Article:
From the TCA cycle we know:
1. Each molecule of pyruvate yields 3 NADHs and 1 FADH2 (coenzymes) for every cycle
2. …Because glucose is split into two pyruvates, one molecule of glucose gives: 6 NADHs+2 FADH2s.
Glycolysis, and the link reaction give us 2 ATPs, 2 NADHs & 2 NADHs repectively. The TCA Cycle doesn’t produce much energy (Net ATP= 2) so it’s safe to say that the TCA cycle produces these coenzymes to produce energy in the ultimate, energy mother lode… the Electron Transport Chain!!!.
On average, the ETC produces *drumroll please* 34 molecules of ATP…
Where do the NADHs and FADH2s from the TCA Cycle fit in?
They’re electron donors, basically they give these electrons to electron carriers, such as cytochromes, FMN, and coenzyme Q which make up the electron transport chain. This all happens in the inner membrane of the mitochondria and involves reducing O2 to H20 with the last cytochrome in the ETC, cytochrome.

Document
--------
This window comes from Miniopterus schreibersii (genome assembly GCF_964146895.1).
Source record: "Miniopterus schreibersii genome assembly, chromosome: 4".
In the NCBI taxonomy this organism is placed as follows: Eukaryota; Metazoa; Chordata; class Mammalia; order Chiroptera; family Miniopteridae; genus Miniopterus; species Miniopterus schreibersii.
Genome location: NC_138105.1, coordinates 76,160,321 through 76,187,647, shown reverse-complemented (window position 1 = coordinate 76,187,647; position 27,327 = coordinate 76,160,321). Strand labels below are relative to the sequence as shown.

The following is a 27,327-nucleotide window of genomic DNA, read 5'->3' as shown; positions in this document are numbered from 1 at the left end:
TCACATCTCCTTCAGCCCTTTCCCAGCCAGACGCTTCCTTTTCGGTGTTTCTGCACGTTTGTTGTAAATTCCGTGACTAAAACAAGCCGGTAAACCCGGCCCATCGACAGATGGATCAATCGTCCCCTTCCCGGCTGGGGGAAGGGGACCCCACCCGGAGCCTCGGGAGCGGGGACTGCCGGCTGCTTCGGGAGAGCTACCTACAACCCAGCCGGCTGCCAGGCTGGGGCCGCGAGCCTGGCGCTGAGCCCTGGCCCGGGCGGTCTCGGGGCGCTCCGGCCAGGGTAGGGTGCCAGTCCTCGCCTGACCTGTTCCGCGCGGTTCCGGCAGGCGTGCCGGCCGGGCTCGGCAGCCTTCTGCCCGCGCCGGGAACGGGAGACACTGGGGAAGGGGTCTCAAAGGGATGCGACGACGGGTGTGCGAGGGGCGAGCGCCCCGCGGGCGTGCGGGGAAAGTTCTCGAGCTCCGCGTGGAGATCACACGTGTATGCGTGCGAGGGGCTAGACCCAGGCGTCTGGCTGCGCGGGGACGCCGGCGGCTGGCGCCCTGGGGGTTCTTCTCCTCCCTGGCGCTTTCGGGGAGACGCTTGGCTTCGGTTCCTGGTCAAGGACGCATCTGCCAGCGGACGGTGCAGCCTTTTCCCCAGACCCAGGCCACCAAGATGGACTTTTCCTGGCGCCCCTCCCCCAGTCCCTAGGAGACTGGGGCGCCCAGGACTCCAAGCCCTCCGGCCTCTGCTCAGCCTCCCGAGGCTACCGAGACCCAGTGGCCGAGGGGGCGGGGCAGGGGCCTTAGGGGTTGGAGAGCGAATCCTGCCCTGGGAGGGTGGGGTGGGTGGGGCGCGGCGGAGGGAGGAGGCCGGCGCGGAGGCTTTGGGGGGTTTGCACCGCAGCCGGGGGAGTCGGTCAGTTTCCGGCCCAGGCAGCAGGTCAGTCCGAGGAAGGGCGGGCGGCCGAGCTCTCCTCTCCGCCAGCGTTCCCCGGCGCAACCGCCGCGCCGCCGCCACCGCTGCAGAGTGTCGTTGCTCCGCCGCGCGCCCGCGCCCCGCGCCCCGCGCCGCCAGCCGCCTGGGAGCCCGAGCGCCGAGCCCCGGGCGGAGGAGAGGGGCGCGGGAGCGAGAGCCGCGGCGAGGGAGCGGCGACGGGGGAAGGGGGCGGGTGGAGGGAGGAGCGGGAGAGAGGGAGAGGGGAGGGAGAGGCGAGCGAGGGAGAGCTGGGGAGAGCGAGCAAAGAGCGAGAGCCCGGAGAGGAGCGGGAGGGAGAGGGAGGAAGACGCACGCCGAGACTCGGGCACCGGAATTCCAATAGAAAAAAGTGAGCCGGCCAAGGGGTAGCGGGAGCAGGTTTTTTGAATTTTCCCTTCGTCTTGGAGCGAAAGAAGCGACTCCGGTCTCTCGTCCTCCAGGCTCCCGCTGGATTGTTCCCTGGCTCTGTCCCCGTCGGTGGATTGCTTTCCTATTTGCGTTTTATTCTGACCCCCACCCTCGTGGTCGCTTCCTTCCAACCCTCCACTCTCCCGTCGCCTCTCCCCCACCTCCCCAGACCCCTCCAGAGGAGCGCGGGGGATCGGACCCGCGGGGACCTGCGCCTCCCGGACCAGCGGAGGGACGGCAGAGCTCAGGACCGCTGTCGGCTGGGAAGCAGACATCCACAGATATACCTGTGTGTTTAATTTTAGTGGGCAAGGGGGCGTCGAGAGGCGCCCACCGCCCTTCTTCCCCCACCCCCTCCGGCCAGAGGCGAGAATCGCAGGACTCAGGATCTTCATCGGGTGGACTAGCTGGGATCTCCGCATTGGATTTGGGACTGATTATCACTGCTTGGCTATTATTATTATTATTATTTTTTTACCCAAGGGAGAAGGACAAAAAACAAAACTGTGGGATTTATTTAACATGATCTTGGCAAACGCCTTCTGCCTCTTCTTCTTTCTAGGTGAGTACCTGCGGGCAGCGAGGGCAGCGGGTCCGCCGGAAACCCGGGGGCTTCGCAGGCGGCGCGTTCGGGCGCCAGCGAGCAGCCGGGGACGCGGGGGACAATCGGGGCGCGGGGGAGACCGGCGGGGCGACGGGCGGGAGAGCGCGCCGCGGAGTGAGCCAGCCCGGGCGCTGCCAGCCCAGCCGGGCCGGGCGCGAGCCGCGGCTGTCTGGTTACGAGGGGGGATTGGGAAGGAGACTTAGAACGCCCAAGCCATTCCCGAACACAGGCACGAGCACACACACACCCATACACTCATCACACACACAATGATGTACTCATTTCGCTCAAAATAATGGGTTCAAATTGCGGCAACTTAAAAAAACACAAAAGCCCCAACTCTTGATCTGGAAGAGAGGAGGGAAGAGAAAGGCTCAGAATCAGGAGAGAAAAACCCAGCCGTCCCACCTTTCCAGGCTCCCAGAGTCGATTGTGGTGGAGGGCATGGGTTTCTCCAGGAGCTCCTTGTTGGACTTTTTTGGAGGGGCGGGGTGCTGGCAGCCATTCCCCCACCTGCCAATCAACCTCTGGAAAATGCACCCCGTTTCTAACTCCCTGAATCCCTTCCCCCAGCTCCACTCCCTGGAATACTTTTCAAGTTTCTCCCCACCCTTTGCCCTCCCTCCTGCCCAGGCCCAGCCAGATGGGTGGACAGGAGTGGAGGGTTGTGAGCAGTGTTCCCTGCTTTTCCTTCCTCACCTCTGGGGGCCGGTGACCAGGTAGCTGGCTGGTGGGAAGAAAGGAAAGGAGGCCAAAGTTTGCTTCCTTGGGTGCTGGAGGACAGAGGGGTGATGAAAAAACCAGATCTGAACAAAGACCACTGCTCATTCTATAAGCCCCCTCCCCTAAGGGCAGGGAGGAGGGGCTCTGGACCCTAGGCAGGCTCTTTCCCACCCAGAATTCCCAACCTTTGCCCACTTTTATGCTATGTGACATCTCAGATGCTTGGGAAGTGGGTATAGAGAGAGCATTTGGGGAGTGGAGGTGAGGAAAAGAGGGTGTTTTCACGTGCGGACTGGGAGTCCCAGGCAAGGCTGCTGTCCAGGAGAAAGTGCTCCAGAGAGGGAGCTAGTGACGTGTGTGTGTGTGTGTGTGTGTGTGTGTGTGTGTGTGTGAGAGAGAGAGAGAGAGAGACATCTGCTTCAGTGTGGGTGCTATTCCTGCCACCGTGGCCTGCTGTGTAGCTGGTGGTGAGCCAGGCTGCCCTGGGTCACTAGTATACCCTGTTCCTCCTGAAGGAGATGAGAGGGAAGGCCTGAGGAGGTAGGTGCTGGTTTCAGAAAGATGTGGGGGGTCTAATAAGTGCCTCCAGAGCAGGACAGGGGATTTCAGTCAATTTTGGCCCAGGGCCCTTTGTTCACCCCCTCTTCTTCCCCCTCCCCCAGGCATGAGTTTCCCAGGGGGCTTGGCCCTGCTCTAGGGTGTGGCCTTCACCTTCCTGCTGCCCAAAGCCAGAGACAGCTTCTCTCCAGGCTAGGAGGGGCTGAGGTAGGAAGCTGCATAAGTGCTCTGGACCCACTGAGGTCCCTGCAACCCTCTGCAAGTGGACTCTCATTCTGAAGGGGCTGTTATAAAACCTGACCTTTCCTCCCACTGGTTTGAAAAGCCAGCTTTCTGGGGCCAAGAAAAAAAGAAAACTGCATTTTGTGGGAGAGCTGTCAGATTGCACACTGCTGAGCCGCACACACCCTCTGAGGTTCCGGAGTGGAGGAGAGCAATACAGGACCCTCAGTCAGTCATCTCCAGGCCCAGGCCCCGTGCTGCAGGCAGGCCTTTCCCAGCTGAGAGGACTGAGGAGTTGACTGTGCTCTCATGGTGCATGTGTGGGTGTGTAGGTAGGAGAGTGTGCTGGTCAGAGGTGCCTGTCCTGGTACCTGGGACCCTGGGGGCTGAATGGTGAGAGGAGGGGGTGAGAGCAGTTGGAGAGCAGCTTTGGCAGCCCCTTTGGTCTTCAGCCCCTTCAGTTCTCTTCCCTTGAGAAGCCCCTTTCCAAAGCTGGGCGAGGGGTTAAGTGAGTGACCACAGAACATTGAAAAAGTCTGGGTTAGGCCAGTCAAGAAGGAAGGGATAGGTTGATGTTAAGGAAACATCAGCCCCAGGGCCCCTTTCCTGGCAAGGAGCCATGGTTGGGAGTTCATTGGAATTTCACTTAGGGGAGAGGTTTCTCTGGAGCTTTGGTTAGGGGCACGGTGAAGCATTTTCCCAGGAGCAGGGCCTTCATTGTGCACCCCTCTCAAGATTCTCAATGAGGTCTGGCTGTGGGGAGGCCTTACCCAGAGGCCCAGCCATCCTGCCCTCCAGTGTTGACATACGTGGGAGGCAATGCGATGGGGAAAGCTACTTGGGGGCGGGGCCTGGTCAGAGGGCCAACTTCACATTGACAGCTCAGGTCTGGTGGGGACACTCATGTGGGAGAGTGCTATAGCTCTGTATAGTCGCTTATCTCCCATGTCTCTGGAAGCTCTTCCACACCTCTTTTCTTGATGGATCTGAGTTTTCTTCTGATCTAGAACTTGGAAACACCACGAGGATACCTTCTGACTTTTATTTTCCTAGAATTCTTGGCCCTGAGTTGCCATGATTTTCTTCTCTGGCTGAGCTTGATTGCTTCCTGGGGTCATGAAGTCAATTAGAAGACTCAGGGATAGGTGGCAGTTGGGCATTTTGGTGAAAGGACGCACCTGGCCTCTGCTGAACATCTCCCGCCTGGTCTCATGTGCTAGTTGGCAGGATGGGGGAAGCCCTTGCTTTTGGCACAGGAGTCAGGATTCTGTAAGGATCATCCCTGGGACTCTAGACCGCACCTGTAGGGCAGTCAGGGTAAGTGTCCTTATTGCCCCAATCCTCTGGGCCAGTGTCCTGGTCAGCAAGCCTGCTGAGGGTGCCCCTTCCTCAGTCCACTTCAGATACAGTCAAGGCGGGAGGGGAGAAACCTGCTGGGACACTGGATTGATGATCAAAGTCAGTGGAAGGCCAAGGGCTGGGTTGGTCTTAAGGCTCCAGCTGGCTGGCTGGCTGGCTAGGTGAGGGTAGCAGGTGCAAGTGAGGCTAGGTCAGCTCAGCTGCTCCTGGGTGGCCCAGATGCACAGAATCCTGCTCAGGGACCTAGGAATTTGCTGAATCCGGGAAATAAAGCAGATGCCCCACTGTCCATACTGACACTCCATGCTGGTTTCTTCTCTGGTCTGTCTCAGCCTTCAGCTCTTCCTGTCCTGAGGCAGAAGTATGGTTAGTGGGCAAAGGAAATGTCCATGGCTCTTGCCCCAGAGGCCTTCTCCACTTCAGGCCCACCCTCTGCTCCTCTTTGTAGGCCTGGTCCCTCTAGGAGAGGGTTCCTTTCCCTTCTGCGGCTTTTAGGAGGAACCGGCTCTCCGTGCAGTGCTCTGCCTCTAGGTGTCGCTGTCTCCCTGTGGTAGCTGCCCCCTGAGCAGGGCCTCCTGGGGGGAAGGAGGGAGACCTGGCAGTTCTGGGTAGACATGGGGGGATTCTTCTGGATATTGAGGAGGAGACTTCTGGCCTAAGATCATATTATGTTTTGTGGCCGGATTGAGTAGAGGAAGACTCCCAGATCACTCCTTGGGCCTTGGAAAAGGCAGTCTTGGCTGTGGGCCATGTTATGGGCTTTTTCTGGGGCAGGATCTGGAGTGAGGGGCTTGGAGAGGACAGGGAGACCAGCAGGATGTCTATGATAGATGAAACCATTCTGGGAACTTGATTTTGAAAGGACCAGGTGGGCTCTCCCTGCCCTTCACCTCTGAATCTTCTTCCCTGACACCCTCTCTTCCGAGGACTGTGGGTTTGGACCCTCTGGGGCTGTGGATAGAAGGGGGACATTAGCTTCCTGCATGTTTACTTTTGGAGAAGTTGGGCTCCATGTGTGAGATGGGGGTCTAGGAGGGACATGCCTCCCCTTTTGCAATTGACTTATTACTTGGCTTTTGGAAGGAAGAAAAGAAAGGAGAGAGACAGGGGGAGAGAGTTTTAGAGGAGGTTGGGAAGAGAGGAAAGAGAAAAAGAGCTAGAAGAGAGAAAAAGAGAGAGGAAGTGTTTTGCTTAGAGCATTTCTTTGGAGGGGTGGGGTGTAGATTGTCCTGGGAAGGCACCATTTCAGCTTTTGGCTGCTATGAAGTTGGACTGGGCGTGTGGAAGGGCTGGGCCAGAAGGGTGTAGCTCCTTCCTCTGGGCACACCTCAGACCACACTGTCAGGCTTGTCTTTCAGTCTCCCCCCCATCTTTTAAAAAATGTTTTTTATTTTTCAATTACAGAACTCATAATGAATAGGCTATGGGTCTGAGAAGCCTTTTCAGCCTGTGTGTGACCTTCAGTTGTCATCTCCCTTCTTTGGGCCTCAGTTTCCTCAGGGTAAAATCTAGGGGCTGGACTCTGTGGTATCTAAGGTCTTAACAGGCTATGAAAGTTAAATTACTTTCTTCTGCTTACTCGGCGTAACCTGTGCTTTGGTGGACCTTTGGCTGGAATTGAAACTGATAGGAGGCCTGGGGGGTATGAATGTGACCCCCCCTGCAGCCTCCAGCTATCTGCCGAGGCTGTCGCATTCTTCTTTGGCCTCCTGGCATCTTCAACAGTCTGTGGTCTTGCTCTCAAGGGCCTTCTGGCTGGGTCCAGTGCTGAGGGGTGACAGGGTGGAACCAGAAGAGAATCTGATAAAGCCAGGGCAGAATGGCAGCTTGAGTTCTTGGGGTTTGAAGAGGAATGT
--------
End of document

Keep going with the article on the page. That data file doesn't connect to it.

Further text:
Proton and electron transport are a dream-team, together they pump electrons along a chain of channel proteins which swap these electrons to send protons to the outer compartment of the mitochondria.
However, this buildup of protons (forming an electrical, and pH gradient) doesn’t last very long. The restless, energetic protons re-enter the matrix of mitochondria through the inner mitochondrial membrane via the enzyme ATP synthase resulting in ATP synthesis. For every NADH apprx. 3 ATPs are produced along with 2 ATP’s per FADH2…
That’s how we get those 34 ATP’s folks! (Harvey and Ferrier 2011).
If that didn’t sink in… well… there’s these pieces of awesomeness right here. Pretty sure this “Thrift Shop” parody and “Oxidate It Or Love It / Electron to the Next One” were made to be my geeky Biochem survival guide.
Harvey, Richard A and Denise R Ferrier. Lippincott’s illustrated reviews, biochemistry. Philadelphia: Wolters Kluwer Health, 2011.
Lam, Wilson. “TCA (Kreb’s) Cycle Rap – Wilson Lam (Macklemore – Thrift Shop Parody).” Digital video, 2013. https://www.youtube.com/watch?v=aMBIs_Iw0kE (accessed 22 March 2014).
Mcfadden, Tom. “Oxidate It Or Love It / Electron to the Next One.” Digital video, 2013. https://www.youtube.com/watch?v=aMBIs_Iw0kE (accessed 22 March 2014).